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I just moved from where there wasn't much of a biking system infrastructure. There were lots of trails though, so I bought an OK mountain bike ($350).

Now, I've moved to downtown Seattle and everyone bikes. I'd love to get into it but not sure if a mountain bike is efficient for road-use.

Should I look into a conversion kit? Should I just get a road bike and have one off-road and one on-road?

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  • Rather than buy twp bikes, I want to have an alternate pair of city wheels to put on a fairly expensive 2X10 29er for some paved rides, then switch back to single track tires for trails. Both sets of wheels would have to have disc brakes, and gears on both rears, for facility, yes? Has any one here done this? – user7671 Aug 4 '13 at 18:55
  • Welcome to Bicycles SE. This site functions on a Q&A format rather than that of a typical forum. Since this does not attempt to answer the OP's question, it would be better posted as a comment or a question on its own. – jimchristie Aug 5 '13 at 12:59

10 Answers 10

11

I would at least put road tires on your mountain bike - they really improve your efficiency on pavement.

If your commute is urban w/ lots of stops & traffic navigation, the mountain bike handlebar setup can be more maneuverable for tight situations than a road/touring bike. I do miss the maneuverability of my mountain bike since switching to a road bike. A commuter or hybrid bike may be a very good option, with the handlebar & fork designed for more urban situation vs. being tuned for long-haul riding.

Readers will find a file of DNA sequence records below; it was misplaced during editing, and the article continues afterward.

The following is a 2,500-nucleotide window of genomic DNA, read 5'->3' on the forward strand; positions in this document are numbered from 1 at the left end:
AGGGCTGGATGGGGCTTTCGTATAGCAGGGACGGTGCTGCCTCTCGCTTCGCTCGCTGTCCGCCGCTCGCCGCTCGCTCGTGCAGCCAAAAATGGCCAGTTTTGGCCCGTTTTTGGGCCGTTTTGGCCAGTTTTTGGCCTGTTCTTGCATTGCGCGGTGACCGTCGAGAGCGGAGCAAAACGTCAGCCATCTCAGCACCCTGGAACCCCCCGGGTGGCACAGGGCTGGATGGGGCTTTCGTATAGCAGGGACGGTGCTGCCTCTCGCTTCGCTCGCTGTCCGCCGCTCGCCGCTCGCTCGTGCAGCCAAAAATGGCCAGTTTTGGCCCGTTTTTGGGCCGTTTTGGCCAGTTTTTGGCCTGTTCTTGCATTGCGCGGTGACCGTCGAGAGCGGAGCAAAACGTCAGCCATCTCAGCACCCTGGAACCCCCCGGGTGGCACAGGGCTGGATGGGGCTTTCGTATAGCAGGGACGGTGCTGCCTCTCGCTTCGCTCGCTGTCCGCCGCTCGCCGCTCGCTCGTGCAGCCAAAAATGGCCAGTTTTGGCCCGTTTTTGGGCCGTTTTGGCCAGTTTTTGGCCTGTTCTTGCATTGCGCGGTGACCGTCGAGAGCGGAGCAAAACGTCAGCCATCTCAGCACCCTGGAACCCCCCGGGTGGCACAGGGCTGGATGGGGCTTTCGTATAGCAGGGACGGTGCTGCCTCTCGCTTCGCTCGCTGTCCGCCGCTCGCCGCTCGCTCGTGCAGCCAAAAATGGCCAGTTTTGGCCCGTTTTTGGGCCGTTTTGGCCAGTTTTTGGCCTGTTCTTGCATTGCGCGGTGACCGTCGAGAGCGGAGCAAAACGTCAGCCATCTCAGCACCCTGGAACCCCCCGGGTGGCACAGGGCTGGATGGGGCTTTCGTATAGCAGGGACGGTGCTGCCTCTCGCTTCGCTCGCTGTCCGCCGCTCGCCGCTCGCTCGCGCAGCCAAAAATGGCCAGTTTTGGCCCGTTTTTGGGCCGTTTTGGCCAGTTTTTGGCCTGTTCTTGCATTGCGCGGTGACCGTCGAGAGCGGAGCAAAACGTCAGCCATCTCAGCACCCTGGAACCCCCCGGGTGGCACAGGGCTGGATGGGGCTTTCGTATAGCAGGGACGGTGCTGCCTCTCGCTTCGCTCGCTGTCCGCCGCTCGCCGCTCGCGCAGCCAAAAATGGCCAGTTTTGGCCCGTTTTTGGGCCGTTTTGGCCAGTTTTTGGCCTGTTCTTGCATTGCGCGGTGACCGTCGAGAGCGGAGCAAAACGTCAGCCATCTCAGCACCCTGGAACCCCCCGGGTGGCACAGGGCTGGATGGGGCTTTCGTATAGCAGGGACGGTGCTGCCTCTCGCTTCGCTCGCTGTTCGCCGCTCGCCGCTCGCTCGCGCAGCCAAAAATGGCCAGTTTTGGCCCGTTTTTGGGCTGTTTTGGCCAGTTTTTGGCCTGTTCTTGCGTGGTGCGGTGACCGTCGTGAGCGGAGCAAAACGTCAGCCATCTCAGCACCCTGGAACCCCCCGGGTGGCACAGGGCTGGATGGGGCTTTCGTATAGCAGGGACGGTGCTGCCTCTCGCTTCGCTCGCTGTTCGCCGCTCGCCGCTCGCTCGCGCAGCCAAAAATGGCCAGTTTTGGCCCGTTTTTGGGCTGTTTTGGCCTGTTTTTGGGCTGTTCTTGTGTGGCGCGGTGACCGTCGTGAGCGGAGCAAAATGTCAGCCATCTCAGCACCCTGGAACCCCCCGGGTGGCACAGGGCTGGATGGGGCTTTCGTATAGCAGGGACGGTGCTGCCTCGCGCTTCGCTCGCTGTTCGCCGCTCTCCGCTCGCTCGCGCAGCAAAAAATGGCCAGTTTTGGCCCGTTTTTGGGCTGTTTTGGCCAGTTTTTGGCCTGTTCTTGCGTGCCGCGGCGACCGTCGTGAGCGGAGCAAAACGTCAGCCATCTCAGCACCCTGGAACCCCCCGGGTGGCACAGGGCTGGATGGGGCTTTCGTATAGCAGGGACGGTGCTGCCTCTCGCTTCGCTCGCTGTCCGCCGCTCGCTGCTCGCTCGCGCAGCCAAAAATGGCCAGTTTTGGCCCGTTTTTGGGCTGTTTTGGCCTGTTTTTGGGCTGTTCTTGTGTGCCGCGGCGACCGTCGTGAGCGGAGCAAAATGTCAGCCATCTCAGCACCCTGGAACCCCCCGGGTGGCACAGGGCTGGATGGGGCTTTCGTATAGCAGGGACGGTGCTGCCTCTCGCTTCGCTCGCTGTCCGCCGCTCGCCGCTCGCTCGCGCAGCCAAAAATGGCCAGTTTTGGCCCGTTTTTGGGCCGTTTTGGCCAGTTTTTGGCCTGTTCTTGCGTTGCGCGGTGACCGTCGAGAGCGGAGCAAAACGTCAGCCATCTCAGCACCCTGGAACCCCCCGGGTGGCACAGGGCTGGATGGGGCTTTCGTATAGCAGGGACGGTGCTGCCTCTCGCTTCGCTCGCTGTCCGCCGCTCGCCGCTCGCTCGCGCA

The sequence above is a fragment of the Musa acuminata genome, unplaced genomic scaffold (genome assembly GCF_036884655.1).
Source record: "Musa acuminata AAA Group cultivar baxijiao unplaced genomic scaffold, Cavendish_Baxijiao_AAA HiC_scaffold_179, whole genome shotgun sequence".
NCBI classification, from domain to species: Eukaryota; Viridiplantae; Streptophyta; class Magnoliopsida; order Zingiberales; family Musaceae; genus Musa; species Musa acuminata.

• My bike is a "hybrid" road bike, so I've got the mountain bike-style handlebars, which is really nice, especially when I'm hauling my bike up the stairs at my work. – Jared Harley Oct 19 '11 at 17:02
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My advise, buy a suitable commuter bike and keep the mountain bike if you have room.

I was in the same situation living in NYC. I found that conversion was not worth the effort and simply switched to a commuter bike. Converting your mountain bike would help but still leave you with some of the drawbacks, such as a heavier frame and shock absorption, which drains your efficiency. A commuter bike will surly get you out on the road more.

Your local bike shop will help you find the perfect bike.

Things to keep in mind: Frame size is key Can you add a rack/fenders? Do you want a single speed or multiple (i suggest multi-speed)

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    Bump for recommending multispeed. It's no fun to show up for work sweaty from riding up hills. – krs1 Oct 19 '11 at 19:01
  • only bike to work if i can shower there. If i didn't want to sweat, i'd drive. – gcb Oct 26 '11 at 4:14
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Funny you're in Seattle, I had the same experience when I was out there for a summer. I just got "slicks" for tires and it was fine.

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If you are commuting daily for a long distance, I'll switch to a road bike. If not and you like your current bike, keep it!

I own a road bike and a mountain bike, depending where I'm heading. But I do not live in a large city.

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    Depends on the city. Out here we ride our road bikes out on the country roads and ride the mountain bikes in town. A lot easier to hop up/down curbs and bounce through potholes on a mountain bike. Also mountain bike tires seem to be a lot more resistant to punctures from all the debris one finds in the road in an urban setting. – Brian Knoblauch Oct 19 '11 at 17:53
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I have always ridden mountain bikes, and even now that I commute daily since one year ago, most the time I go with my mountain bike.

For sure, if you ride in the city and not on off-road trails, chosing a thin lightly threaded tire is the best thing to do.